So your golf game isn’t up to par, and you need to practice, practice, practice! But who has time to go to the driving range to practice their chipping? Hit the green any time you want without ever getting in your car by putting a putting green in your backyard. Adding your own putting green to your landscape will make you everyone’s best friend and do wonders for your short game!

    Considerations for a Backyard Golf Green

    Before you go digging up your lawn:

    • Choose a moderately flat location
    • Decide on real grass or artificial turf
    • Decide whether to DIY or hire an installer
    • Consider drainage
    • Consider maintenance


    Where you build your outdoor putting green will determine whether it’s a hit or a failure! Some of the things to consider are how much sun hits the area (when using real grass), slope, and airflow. Choose an area that gets full sun when using real grass. This is best for growth and performance. Stay away from spots near fences and tall trees, as these will block the sun. Shade can cause the soil to hold in too much moisture. The right amount of sun also helps prevent mold and diseases that can destroy the green turf. 

    Speaking of moisture, too much of a slope can drown your green. Low, deep areas of your lawn gather water, something that’s a definite no-no for a putting green. On the other hand, a completely flat area is boring, so you may want to keep or add some small bumps. No matter where you decide to build, install drains to the green dry. These drains should be no more than 10 feet apart and allow water to drain off in all directions

    Airflow (wind) is the third component when deciding the location. The right airflow helps the grass grow and stay dry. Don’t place the golf green in a spot where fences, shrubs, and trees block the wind. But, if you live in a very windy area, you may need to find a happy medium, so your ball isn’t constantly blowing around. 

    Real Grass or Artifical Turf?

    Natural grass and synthetic putting greens each have their pros and cons. Most backyard putting greens made with real turf use creeping bentgrass. It’s less expensive to install than artificial turf and gives the look of a real golf course. The surface of creeping bentgrass provides a smooth, even surface for fast putts. Keep it trimmed to a quarter-inch or less. That means a lot of mowing, not to mention fertilizer, weeding, and watering! Installing real grass is initially cheaper than installing synthetic turf, but long-term maintenance is more costly.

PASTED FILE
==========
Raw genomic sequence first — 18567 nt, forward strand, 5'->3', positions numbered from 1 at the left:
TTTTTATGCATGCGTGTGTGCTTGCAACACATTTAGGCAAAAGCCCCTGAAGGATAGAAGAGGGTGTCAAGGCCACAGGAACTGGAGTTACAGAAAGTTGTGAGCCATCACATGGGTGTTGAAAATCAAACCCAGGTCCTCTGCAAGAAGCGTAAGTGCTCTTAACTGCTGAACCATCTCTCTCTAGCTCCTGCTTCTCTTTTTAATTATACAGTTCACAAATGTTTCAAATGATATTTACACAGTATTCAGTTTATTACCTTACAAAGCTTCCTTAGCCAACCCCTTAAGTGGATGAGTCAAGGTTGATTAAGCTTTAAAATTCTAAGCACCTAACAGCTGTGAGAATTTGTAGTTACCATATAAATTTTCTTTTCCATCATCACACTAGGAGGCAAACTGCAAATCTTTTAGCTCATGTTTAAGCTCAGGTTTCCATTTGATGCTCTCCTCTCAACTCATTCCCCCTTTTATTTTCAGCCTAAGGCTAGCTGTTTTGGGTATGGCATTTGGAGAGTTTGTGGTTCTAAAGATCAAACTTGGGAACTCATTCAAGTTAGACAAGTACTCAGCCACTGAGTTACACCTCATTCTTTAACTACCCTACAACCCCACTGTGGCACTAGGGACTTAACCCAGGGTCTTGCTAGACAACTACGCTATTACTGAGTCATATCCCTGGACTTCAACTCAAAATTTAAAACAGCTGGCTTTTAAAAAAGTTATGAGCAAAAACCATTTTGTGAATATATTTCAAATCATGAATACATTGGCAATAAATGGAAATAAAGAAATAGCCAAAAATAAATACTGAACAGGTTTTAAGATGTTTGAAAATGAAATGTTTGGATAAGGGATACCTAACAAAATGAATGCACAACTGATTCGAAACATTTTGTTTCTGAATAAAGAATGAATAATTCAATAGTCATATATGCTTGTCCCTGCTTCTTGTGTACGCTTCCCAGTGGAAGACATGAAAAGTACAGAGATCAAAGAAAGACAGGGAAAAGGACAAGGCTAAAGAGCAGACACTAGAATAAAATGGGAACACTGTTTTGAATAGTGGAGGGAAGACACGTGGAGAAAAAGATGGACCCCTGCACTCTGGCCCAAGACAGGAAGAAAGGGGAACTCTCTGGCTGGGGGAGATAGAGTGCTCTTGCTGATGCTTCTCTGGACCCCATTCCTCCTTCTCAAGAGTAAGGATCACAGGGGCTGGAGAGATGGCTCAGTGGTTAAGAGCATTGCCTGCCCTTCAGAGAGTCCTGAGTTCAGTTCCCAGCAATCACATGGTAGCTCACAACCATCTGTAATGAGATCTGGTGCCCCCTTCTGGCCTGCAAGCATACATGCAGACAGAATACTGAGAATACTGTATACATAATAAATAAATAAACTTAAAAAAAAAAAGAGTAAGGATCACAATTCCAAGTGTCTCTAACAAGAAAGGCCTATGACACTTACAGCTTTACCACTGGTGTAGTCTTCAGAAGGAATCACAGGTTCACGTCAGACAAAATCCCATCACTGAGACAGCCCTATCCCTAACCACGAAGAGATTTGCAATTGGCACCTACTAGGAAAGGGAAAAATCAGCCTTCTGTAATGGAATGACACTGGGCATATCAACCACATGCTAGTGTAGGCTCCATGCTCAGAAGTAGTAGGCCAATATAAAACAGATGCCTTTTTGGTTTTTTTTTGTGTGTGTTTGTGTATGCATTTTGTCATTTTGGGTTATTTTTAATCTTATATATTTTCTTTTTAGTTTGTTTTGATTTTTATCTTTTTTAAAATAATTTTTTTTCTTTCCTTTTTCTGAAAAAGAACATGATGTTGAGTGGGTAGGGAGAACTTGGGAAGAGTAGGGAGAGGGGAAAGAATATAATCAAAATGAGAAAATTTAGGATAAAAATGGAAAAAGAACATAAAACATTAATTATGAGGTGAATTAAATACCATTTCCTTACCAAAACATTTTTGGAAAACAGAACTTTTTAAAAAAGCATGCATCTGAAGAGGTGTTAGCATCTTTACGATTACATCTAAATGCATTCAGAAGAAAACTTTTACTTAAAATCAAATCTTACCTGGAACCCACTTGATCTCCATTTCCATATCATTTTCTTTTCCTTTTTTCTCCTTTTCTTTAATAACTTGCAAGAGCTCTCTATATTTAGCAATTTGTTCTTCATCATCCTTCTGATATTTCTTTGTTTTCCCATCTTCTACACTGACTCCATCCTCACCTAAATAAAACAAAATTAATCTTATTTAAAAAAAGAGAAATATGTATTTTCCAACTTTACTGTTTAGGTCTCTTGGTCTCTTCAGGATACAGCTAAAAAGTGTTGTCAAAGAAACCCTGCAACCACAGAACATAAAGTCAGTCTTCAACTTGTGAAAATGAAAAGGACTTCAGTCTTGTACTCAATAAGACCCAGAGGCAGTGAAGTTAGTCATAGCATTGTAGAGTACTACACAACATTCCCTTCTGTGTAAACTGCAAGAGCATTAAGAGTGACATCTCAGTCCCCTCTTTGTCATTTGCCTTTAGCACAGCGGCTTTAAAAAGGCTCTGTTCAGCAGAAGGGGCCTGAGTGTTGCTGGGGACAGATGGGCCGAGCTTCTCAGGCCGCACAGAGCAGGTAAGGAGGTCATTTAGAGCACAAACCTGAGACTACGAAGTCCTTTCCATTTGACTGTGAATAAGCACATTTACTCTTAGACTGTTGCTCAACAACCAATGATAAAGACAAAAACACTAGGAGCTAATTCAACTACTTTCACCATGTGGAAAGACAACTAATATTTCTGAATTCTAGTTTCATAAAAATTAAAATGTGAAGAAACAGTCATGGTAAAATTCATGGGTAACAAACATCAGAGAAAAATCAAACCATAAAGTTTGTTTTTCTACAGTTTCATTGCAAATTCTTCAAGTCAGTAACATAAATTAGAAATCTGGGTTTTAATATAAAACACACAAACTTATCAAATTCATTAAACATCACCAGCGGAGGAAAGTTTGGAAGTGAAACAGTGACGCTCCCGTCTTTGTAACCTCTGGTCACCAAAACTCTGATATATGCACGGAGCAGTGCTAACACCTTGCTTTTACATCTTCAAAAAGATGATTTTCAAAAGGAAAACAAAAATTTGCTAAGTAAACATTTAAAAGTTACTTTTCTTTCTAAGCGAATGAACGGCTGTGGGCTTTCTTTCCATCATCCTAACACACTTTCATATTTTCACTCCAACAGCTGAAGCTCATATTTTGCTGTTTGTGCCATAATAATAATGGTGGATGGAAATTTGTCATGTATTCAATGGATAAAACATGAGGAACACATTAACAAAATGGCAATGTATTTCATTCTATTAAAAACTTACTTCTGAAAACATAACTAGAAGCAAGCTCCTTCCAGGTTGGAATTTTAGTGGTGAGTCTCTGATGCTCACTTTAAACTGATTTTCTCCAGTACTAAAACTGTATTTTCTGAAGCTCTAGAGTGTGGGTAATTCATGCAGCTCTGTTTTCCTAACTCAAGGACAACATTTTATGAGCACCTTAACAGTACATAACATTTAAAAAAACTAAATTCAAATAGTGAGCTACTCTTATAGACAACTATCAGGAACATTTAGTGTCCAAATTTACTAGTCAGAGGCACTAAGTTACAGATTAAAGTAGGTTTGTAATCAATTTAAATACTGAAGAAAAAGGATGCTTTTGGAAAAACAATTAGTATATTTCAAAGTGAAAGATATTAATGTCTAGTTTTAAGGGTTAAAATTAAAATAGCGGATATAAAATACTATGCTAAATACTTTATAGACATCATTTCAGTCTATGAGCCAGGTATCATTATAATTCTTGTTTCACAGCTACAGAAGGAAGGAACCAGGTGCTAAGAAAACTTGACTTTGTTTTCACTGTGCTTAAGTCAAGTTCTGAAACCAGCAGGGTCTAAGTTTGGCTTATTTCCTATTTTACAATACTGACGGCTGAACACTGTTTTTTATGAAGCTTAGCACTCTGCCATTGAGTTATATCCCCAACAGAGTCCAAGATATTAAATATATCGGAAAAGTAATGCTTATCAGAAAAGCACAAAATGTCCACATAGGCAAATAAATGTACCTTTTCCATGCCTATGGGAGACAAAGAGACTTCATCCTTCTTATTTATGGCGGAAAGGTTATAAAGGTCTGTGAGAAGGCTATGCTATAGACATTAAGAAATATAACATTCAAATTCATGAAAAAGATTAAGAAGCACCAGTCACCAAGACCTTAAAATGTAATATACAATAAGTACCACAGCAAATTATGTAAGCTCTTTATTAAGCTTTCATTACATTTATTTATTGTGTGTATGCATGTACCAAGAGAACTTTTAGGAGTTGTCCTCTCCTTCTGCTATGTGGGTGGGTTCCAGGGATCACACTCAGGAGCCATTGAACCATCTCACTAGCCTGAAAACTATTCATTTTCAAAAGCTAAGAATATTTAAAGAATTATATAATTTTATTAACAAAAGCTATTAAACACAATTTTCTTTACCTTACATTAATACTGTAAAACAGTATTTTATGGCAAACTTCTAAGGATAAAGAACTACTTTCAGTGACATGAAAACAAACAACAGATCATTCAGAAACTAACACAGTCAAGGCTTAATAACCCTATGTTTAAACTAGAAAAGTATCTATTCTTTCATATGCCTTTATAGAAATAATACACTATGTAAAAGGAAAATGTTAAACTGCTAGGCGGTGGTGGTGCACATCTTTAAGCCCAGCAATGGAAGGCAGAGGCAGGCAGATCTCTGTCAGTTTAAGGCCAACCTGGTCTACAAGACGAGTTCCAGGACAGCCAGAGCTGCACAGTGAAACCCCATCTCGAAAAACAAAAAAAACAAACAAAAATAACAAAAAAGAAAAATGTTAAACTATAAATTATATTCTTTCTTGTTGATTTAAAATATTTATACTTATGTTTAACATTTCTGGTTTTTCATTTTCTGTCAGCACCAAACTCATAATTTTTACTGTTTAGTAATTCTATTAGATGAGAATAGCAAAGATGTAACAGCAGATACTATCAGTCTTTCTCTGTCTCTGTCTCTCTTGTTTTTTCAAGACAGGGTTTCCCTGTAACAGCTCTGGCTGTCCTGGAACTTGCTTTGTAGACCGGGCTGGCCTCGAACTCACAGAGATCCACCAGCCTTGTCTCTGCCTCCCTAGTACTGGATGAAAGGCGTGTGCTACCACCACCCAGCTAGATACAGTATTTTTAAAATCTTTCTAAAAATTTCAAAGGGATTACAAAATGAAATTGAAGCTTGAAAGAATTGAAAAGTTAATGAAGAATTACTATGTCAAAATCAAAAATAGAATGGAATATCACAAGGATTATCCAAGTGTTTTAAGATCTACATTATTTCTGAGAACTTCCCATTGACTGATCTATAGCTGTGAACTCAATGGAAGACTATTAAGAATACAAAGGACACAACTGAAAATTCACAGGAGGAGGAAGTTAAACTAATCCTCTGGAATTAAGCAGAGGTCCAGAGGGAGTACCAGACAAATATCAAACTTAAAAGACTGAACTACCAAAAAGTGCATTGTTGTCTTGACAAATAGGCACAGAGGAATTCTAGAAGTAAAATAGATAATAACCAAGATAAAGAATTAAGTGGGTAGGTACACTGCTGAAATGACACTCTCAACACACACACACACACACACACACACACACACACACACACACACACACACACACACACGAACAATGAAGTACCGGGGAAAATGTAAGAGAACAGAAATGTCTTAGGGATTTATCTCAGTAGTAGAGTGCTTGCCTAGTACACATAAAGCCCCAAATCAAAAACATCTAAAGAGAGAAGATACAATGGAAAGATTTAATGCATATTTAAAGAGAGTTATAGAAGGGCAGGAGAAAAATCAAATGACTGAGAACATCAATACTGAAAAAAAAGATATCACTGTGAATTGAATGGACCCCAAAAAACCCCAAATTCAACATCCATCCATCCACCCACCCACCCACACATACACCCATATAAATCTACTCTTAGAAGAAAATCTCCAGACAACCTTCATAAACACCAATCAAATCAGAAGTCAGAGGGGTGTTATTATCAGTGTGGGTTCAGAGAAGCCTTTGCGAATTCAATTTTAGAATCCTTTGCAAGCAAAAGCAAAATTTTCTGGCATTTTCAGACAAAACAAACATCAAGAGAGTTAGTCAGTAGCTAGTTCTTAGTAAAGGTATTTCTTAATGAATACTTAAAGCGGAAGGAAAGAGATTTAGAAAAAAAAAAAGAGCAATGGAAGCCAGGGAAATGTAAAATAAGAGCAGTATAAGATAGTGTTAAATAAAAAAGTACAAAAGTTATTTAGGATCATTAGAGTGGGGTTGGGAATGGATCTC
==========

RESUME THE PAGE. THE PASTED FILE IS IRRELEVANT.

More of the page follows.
If you want a low maintenance putting surface, artificial turf is the way to go. Synthetic grass is more expensive to install but requires little upkeep. While you do need to keep leaves and sticks off the area, you don’t need to worry about mowing, fertilizing, or weeding. Some golfers think artificial putting greens don’t look like an actual golf course. It’s also more difficult to move the cups around on synthetic turf than real grass. Keep in mind, synthetic grass has come a long way. If you install high-quality turf, few people will know the difference.

    DIY or Installer?

    Some golfers are extremely handy and are capable of building a PGA style backyard green in a day or two. If you find it too time-consuming to do it yourself, it may be easier to hire someone to install the surface. There are quite a few steps involved, but you may enjoy the process and feel a sense of accomplishment when you’re done. Be aware there’s more to it than just digging up the backyard and laying down turf and cups. 

    Steps to Installing a Putting Green

    • Mark out the location, size, and shape.
    • Remove old sod.
    • Compact the ground with a plate compactor.
    • Lay down weed barrier.
    • Add edging.
    • Lay down a base like crushed stone, and smooth it out.
    • Compact the base.
    • Add infill and turf.

    The digging, hauling and cutting require a lot of effort. Of course, the size and style of your green will have an impact on price no matter who installs it. 


    Real grass and artificial turf both require maintenance but grass requires more. To keep it at a half-inch or less, you’ll be mowing every other day. The green needs frequent watering. You’ll also put down fertilizer and fungicide. Keeping pests from destroying your hard work is also high on the list. Clark Throssell of Purdue University’s Extension Office says, “Several insects and diseases are potential pests of creeping bentgrass greens. The first step in pest control is to produce a dense, actively growing stand of grass.” If that doesn’t work, you may need an insecticide.

    A backyard putting green is an investment in your home’s charm as well as in your own leisure time. So what you put into it is a predictor of what you’ll get back.

    Main image credit: Lotus Head, CC by-SA 3.0